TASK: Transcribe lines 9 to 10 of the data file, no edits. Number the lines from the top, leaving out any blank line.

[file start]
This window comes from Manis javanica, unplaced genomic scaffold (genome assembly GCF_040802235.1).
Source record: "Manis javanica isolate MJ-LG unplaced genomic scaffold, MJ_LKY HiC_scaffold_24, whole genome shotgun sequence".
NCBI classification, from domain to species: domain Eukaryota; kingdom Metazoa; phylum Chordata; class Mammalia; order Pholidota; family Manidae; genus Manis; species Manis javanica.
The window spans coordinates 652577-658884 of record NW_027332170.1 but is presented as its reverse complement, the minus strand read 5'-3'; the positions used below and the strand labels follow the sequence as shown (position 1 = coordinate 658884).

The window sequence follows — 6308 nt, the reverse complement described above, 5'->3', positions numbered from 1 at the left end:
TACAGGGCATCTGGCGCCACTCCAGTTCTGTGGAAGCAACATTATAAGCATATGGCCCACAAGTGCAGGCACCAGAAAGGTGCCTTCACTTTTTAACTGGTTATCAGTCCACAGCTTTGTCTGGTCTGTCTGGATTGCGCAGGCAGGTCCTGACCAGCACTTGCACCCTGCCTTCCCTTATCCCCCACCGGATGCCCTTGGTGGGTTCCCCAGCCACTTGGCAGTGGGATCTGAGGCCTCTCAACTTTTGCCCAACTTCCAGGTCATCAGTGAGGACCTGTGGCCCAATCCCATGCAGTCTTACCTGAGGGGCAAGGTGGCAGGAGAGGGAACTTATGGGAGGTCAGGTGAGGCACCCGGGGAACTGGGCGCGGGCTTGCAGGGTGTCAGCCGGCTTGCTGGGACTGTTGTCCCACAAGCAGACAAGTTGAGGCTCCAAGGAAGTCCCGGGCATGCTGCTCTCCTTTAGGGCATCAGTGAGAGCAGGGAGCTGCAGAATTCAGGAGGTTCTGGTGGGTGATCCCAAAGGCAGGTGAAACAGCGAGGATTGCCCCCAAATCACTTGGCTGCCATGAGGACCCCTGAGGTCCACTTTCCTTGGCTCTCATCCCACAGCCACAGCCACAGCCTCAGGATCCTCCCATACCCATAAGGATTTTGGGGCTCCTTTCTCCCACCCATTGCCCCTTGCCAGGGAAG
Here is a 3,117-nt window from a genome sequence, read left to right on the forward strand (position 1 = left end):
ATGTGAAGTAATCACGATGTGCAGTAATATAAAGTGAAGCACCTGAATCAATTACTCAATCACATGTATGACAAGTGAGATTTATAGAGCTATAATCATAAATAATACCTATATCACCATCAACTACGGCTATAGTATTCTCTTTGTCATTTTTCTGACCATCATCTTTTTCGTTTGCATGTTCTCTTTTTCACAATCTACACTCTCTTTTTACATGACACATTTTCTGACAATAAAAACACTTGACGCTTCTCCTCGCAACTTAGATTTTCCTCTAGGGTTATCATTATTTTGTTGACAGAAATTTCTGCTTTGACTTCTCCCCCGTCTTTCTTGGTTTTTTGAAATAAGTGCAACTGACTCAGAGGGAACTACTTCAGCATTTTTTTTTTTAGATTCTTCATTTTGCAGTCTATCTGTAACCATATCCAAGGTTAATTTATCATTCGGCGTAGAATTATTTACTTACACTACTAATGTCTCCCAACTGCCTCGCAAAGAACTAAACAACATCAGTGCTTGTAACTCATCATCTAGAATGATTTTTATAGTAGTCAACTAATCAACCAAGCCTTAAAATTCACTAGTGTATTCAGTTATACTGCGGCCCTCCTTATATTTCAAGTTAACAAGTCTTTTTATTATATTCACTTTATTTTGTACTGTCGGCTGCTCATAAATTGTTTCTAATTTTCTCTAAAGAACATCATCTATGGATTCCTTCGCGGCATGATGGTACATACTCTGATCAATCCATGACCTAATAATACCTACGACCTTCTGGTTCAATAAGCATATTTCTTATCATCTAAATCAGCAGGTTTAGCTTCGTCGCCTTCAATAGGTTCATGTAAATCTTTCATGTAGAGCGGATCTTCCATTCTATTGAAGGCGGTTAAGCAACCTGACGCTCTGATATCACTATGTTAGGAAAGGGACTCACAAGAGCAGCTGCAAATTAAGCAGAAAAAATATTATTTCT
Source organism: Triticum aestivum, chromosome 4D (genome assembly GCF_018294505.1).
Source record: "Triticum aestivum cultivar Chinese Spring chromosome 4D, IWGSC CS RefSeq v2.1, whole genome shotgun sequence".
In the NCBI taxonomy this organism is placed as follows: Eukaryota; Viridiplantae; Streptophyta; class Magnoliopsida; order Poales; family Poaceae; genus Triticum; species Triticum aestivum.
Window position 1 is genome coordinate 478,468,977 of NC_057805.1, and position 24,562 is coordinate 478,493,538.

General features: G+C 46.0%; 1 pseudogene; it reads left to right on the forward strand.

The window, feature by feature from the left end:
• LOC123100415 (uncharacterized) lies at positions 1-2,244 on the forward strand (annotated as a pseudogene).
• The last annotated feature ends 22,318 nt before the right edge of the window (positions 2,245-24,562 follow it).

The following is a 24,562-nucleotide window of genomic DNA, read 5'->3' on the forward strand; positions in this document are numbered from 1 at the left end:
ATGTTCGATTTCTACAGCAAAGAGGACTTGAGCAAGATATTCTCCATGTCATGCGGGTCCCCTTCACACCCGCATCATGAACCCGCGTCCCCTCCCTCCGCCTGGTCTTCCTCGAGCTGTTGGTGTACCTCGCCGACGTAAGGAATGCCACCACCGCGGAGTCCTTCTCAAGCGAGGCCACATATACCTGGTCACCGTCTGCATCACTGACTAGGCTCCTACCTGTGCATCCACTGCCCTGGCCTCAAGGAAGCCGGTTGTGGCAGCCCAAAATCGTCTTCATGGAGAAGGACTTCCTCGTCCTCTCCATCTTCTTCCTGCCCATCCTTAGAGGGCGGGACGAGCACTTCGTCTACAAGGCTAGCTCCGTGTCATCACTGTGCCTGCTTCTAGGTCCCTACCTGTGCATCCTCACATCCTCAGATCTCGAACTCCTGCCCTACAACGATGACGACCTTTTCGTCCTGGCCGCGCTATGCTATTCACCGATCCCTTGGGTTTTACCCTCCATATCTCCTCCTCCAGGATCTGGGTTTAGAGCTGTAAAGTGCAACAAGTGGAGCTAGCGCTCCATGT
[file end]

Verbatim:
Source organism: Triticum aestivum, chromosome 4D (genome assembly GCF_018294505.1).
Source record: "Triticum aestivum cultivar Chinese Spring chromosome 4D, IWGSC CS RefSeq v2.1, whole genome shotgun sequence".